by Stephanie Chan
What’s the first thing that comes to mind when you hear “fantasy”? Is it knights and dragons and Tolkien elves? Kiro’o Games is looking to change that — starting with Aurion: Legacy of the Kori-Odan, the first African fantasy action RPG by Cameroon’s very first game studio.
In recent years, fantasy games are increasingly exploring more varied worlds, but they are still largely inspired by European and East Asian traditions. Aurion draws instead from a pantheon of pan-African stories and myths.
“[The] African-Fantasy recipe is to take African myth and lore and to imagine it if we had 50k more years of civilizations without colonization,” says founder and CEO Madiba Guillaume Olivier.
In Aurion, you play as Enzo and Erine, the young king and queen of Zama who are exiled after a vicious coup. You embark on a pilgrimage to learn the secrets of the Aurion, a kind of energy that draws on the powers and characteristics of a person’s ancestors.
The battles are a mix of melee combat as well as magical attacks, encouraging players to unlock powerful combos using both Enzo and Erine’s abilities. Their journey is populated with colorful characters and richly realized landscapes.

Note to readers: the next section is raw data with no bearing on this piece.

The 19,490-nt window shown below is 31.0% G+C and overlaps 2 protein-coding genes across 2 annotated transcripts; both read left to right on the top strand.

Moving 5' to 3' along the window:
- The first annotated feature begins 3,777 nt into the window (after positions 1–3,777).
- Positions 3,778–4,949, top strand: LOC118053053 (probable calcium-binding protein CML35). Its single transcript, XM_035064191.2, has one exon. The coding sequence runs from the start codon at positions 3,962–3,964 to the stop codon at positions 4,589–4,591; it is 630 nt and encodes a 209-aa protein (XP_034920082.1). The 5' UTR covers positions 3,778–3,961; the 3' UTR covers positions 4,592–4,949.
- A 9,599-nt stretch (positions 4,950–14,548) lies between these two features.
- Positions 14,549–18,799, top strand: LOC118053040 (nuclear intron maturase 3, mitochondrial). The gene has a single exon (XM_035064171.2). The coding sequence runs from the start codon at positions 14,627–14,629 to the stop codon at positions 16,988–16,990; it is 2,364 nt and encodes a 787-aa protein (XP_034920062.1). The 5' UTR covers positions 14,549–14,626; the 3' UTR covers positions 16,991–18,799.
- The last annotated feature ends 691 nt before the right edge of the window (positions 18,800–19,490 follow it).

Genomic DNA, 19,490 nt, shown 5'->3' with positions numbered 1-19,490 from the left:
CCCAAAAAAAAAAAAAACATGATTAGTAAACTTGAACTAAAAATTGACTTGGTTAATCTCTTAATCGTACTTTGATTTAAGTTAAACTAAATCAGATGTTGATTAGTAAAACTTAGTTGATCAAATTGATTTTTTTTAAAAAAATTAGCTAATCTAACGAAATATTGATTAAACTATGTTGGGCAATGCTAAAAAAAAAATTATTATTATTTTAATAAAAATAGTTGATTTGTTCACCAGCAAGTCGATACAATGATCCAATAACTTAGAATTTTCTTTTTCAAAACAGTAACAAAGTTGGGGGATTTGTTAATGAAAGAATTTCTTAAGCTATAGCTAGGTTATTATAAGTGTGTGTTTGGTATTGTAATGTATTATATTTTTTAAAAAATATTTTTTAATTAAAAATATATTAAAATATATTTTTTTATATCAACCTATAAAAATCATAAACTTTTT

Olivier’s own journey to start Central Africa’s first game studio has been a long, arduous one with all the odds stacked against him. It started in 2003, when he first discovered RPG Maker. He began teaching himself everything he needed to make a game, all from scratch.
“It’s a revelation,” Olivier writes about the experience in a dev log, “everyone can really make a game.”
But of course, things couldn’t be that easy. Among the many roadblocks were: a brutal development schedule, lack of access to typical crowdfunding resources, skeptical investors, and frequent power outages. Even after finishing a demo of the game and securing partial funding, the path was not simple: His entire team left the project only 2 weeks before the studio was to open its doors. Determined to succeed, Olivier recruited an entirely new team and re-trained all of them — and so, Kiro’o was born.
“I realized that we were responsible of an entire industry for our continent,” Olivier writes. “Much of the future of young aspiring African Game Designers was going to depends of our ability to make a good game.”
When asked about the world that he’s created in Aurion, Olivier says, “[For] the world, we focused on our own African story and the actual challenge of our generation. There is a big analogy in the Enzo/Erine Path and our own question about ‘Why our ancestors who were so great in Egypt didn’t prepared us for the real brutal world?’ and also ‘What will be our choice now? We have to choose what kind of Africa we will build, we must inspire the world to a new social/economic model event if we are so powerless.’”
Aurion has attracted a devoted fan base and there are now 2 other professional game studios in Cameroon. Hollywood has also noticed that a fresh take on fantasy is long overdue: the production studio Good Fear Film have picked up the rights to Aurion to turn it into a feature-length movie.